FSN Forum

DISCUSSION No. 149   •   FSN Forum digest No. 1347

Mainstreaming Biodiversity in Agriculture, Fisheries and Forestry for improved Food Security and better Nutrition

until 27 May 2018

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Send your contribution to
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FSN Forum website www.fao.org/fsnforum


Dear Members,

Happy International Day for Biological Diversity!

To mark this day, we share with you the latest comments received for the online consultation Mainstreaming Biodiversity in Agriculture, Fisheries and Forestry for improved Food Security and better Nutrition.

As always, you can find the summaries of the contributions below. The full versions together with all background information and the questions can be found on the FSN Forum's website, which is also available in French and Spanish.

We thank all contributors for their valuable input and encourage you to take advantage of the remaining days to tell us about your experience in mainstreaming biodiversity.

Please send us examples of cases where biodiversity is contributing to achieving food security and improved nutrition, and where sustainable production systems have helped preserve biodiversity. We would also like to hear your views on the enabling environments that prompt farmers and institutions to adopt practices that take advantage of biodiversity while at the same time protecting it.

We remind you that your insights will help FAO gather information for the upcoming Multi-stakeholder Dialogue on Biodiversity Mainstreaming across Agricultural Sectors.

To take part, post your comment online on the FSN Forum or send it to FSN-moderator@fao.org.

We look forward to keep receiving your comments!

Your FSN Forum team


iconMaria J.I. Briones, Universidad de Vigo, Spain

Maria focuses on the role earthworms play in improving the structure and fertility of soil and on the risks that conventional ploughing poses to their populations.

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iconKanna Siripurapu, Watershed Support Services and Activity Network, India

Kanna shares ideas on how to create a community-managed and decentralized seed system that can help build climate-resilient agriculture in rainfed areas.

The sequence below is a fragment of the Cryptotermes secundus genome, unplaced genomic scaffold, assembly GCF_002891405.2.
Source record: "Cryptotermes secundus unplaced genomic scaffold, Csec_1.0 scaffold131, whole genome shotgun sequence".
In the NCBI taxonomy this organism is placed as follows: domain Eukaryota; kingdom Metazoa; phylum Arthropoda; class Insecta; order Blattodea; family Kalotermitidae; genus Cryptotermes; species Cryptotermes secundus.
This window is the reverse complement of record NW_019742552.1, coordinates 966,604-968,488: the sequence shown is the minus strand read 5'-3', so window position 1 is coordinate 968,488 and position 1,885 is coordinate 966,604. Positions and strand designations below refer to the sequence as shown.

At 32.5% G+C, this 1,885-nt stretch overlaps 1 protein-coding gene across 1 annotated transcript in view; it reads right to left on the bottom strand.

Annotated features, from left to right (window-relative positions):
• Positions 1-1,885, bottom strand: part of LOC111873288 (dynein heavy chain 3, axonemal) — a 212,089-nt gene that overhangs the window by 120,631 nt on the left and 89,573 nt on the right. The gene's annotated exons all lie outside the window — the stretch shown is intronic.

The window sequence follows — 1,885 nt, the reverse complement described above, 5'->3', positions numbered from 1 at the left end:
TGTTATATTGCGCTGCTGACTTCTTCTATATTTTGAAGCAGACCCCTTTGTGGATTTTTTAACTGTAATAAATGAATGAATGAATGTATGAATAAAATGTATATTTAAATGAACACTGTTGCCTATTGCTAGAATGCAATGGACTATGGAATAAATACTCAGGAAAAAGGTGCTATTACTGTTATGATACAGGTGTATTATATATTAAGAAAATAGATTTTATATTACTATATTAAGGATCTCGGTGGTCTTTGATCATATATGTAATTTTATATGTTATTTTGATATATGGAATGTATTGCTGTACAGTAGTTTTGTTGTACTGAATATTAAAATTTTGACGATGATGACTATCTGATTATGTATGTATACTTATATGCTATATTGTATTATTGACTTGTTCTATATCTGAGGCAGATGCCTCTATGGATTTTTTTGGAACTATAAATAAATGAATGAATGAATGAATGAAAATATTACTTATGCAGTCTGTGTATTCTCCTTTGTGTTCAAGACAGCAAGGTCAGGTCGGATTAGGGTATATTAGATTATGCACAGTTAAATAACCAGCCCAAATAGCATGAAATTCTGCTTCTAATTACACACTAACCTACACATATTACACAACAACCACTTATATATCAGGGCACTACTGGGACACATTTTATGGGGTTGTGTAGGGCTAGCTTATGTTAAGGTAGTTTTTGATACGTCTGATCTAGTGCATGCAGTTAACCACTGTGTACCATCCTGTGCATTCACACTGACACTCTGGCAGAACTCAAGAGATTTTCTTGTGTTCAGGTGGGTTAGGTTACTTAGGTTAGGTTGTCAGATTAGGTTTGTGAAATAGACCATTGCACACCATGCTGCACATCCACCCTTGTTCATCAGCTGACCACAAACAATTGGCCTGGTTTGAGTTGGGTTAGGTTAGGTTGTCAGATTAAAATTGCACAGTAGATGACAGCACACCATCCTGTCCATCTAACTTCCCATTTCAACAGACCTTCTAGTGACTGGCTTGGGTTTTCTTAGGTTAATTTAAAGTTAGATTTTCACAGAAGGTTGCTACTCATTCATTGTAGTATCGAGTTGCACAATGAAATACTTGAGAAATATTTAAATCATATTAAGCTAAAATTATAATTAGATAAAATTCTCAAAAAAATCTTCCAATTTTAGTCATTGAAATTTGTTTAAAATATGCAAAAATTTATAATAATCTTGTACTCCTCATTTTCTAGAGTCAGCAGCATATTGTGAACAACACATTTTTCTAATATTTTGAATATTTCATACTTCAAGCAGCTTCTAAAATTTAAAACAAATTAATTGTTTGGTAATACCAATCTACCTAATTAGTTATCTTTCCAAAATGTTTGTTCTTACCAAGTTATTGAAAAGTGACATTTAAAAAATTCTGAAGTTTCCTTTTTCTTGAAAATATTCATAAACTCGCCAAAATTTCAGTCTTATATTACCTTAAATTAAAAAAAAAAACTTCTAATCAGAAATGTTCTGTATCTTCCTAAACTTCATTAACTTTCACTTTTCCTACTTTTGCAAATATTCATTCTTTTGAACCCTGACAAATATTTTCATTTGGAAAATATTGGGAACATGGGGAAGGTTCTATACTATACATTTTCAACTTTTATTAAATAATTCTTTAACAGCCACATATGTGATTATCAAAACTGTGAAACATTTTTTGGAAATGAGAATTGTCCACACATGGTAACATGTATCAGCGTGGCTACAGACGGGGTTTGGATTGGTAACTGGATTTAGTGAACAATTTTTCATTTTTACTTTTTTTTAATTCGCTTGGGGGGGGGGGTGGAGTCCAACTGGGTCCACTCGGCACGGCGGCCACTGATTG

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iconSiosiua Halavatau, Pacific Community (SPC), Fiji

Siosiua states that Pacific Islands are not only vulnerable to climate variability but also face soil and water availability issues, which must be taken into consideration as prerequisite when aiming to promote biodiversity. However, he also argues that for any progress to be made, lifestyle changes to counter the incidence of non-communicable diseases, which are prevalent in the region, need to be promoted.

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iconDineshkumar Singh, Tata Consultancy Services, India

Dineshkumar tells us about mangroves conservation through mud crab farming in Maharashtra, India. Instead of digging artificial ponds for growing crabs, fisherfolk create pens in existing waters, leaving the tidal water flowing to the mangroves undisturbed. They source the crablets from a hatchery and not from the wild, ensuring optimal growth of crabs in a healthy mangrove ecosystem.

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iconPenelope Greenslade, Federation University, Australia

Penelope mentions broad acre arable agriculture, practiced in south eastern Australia, as being an example of a production system that contributes to the degradation of existing biodiversity.

To benefit biodiversity, she suggests including broad strips of native plantings around cropping and pasture fields.

Regarding the needed enabling factors, she sees research and awareness raising campaigns as having a crucial importance for the adoption of sustainable production systems.

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iconSalomeyesudas Buduru, India

Salomeyesudas shares some case studies on traditional food systems in India, arguing that nutrition should become the priority in agricultural production.

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iconAdam Brent, Cocoa Corporation, United States of America

Adam informs us about a project aiming to improve water quality, rebuild soil health and increase crop resiliance, while benefiting farm economics and creating new business opportunities throughout the Great Lakes region. The project will reward farmers who implement land management practices that improve soil and water quality by applying adaptive drain fee assessment models.

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iconGabriel Luna, cam-plants.com, Mexico

Gabriel suggests Crassulacean Acid Metabolism plats (CAM-plants) as having the potential to resist climate change. He therefore calls for efforts to educate local farmers in Mexico to incorporate indigenous species of CAM-plants and to use them as sustainable fodder and for human consumption in times of drought.

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